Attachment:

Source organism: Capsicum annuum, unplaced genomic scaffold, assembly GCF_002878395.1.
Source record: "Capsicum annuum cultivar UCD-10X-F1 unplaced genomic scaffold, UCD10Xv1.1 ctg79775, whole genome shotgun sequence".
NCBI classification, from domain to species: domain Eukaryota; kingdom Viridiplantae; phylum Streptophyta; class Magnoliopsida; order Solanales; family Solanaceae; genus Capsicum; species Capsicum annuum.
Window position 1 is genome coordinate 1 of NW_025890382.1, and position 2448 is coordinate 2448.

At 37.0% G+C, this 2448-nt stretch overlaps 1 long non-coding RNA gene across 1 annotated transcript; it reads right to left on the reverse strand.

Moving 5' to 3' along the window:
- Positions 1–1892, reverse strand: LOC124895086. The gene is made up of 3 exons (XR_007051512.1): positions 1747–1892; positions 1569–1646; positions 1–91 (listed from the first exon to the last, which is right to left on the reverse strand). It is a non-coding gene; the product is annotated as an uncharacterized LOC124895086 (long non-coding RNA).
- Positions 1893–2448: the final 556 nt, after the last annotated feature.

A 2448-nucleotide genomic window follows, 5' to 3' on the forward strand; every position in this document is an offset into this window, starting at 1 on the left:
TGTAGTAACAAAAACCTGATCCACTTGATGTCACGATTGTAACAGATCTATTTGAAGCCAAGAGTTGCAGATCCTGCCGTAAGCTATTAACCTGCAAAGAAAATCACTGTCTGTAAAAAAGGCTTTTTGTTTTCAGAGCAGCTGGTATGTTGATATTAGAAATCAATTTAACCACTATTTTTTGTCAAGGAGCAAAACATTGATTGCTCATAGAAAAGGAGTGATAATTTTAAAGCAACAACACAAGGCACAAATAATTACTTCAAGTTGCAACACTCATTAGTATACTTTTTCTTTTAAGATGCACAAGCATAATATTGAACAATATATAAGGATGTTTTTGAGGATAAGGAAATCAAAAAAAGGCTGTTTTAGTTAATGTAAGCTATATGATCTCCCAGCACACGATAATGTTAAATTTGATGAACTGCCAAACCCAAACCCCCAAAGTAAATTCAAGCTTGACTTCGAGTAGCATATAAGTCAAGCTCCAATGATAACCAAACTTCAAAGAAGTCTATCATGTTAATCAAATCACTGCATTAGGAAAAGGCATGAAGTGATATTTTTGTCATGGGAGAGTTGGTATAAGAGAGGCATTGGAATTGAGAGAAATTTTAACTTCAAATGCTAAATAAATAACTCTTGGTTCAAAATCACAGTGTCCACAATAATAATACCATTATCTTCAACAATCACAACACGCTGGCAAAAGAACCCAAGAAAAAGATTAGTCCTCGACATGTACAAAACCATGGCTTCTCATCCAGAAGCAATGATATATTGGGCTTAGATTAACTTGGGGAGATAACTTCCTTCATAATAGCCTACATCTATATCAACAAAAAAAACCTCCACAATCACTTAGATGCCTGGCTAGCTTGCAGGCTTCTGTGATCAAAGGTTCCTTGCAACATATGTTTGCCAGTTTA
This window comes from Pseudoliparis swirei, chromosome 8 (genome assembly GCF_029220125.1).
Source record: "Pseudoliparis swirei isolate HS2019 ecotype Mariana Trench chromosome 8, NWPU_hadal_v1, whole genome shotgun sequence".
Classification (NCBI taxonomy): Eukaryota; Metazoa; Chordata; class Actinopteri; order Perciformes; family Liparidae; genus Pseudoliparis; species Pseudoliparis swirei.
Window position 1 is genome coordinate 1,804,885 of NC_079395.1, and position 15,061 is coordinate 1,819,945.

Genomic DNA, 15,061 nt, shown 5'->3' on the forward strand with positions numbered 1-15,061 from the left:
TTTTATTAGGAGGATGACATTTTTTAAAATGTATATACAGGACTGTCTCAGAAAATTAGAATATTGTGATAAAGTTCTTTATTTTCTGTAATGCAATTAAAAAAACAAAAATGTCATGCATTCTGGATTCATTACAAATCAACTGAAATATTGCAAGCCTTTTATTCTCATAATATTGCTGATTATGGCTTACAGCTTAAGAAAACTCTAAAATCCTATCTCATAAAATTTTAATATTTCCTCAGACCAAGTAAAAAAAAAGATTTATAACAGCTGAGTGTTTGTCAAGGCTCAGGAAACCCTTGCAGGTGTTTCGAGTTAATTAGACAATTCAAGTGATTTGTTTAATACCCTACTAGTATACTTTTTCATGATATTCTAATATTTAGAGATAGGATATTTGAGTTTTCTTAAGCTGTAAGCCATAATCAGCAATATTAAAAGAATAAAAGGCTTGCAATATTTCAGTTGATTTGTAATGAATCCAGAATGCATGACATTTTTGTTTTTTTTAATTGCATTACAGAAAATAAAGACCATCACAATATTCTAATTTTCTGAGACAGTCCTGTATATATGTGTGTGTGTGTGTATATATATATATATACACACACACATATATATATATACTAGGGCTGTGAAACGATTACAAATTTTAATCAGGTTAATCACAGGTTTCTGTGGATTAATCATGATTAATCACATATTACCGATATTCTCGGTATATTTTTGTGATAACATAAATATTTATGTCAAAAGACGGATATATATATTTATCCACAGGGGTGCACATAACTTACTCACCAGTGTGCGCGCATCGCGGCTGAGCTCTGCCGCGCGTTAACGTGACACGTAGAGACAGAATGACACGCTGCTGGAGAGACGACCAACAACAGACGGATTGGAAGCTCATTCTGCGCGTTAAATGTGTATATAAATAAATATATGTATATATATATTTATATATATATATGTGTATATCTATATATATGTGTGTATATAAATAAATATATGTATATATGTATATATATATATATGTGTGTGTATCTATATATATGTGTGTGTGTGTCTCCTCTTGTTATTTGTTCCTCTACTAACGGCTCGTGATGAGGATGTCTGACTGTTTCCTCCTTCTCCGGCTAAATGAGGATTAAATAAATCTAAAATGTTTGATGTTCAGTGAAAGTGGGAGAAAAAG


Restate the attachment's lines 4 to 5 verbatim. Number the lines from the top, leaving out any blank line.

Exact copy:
Window position 1 is genome coordinate 1 of NW_025890382.1, and position 2448 is coordinate 2448.

At 37.0% G+C, this 2448-nt stretch overlaps 1 long non-coding RNA gene across 1 annotated transcript; it reads right to left on the reverse strand.